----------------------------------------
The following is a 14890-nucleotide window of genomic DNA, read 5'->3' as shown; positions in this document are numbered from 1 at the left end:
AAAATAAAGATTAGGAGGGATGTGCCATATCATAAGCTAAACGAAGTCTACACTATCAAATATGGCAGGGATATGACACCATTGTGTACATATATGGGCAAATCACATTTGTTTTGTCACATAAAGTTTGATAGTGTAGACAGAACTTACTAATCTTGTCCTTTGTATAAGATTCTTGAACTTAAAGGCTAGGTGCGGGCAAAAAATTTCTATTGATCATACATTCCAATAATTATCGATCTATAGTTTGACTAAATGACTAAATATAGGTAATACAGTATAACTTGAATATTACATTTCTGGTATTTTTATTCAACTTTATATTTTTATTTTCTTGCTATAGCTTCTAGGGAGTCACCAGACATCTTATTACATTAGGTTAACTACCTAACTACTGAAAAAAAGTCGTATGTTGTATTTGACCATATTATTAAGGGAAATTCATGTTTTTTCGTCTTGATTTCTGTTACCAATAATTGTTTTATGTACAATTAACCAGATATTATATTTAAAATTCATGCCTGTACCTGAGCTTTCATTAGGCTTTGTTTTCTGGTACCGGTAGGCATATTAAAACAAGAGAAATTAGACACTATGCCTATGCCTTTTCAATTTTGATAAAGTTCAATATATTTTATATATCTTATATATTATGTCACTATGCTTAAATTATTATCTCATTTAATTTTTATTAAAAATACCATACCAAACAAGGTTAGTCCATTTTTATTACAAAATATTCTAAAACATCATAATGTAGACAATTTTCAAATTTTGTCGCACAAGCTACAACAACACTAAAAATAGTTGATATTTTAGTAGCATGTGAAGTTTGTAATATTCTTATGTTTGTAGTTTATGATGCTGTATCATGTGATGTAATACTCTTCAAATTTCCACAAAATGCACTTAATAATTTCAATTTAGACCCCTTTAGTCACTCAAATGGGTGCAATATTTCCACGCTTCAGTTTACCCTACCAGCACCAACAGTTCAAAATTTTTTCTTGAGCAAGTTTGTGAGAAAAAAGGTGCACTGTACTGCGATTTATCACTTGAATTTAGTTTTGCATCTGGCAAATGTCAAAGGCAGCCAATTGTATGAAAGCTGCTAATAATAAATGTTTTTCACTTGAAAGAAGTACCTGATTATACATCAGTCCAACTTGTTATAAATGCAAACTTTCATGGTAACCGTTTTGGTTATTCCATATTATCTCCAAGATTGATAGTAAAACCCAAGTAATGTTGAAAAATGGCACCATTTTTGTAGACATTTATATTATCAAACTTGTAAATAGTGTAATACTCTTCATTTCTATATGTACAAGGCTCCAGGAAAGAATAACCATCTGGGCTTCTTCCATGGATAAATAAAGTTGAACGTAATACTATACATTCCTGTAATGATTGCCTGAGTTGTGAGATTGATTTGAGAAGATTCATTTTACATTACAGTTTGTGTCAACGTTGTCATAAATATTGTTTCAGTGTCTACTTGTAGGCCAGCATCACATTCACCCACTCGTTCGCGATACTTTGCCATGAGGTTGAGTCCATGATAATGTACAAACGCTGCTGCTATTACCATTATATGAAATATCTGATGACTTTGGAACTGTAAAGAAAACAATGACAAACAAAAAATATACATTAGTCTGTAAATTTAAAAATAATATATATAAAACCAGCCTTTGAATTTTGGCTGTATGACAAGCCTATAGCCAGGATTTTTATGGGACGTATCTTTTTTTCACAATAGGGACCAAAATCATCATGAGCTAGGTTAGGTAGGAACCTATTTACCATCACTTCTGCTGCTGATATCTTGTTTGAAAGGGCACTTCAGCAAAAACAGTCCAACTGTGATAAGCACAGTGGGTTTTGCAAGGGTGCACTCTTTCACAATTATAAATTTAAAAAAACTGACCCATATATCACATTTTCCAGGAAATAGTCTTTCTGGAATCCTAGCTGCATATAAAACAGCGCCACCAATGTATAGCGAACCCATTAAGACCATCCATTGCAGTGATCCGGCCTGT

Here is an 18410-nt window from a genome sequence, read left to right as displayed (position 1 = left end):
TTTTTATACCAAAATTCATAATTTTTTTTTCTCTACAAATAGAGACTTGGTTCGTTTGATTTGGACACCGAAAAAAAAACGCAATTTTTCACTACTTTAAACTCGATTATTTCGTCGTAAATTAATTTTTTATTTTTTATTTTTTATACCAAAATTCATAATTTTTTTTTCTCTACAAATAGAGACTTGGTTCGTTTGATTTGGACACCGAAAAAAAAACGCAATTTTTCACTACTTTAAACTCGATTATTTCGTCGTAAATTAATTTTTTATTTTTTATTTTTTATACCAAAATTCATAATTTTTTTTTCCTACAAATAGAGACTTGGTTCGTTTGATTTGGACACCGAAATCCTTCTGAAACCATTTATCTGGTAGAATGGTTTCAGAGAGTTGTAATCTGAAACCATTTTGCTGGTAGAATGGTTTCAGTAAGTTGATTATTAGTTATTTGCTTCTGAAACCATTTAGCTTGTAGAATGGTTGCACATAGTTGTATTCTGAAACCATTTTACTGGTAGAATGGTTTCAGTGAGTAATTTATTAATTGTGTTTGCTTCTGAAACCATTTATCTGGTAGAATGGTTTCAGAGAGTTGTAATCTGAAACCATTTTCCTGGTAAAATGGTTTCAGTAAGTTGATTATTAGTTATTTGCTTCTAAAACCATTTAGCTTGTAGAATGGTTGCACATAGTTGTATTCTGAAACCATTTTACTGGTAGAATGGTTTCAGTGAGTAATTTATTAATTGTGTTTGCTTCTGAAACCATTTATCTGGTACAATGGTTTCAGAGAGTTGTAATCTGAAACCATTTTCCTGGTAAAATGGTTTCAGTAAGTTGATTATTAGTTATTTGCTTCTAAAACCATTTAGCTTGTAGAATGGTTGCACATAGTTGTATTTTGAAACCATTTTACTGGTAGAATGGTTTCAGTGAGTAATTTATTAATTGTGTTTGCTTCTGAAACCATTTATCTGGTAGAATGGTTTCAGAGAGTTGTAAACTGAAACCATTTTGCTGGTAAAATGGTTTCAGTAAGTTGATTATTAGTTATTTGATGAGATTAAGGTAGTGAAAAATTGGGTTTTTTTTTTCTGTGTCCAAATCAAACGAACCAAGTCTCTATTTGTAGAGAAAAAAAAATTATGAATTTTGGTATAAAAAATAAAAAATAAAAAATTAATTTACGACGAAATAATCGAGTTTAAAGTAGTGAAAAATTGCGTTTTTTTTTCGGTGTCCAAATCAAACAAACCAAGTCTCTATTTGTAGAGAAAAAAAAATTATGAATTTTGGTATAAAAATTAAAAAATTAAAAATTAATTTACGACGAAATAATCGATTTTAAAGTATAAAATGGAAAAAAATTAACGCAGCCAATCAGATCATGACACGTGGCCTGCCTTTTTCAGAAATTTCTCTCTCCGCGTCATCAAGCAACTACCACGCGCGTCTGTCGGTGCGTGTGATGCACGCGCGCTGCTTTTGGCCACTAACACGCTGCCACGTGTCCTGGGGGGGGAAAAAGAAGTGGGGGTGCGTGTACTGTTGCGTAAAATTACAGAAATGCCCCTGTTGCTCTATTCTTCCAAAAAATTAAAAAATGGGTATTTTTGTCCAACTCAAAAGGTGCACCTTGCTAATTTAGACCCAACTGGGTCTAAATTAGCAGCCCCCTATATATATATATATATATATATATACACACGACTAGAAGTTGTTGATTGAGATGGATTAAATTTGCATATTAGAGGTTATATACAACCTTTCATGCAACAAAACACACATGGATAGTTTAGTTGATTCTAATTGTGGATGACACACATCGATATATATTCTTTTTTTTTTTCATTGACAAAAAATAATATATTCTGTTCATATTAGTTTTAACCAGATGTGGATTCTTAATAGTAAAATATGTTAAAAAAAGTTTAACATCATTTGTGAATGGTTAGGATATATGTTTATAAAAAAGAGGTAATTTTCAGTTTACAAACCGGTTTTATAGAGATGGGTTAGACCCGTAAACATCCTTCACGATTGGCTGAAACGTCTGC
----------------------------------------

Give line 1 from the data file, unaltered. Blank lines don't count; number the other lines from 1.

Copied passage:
The following is a 14890-nucleotide window of genomic DNA, read 5'->3' as shown; positions in this document are numbered from 1 at the left end: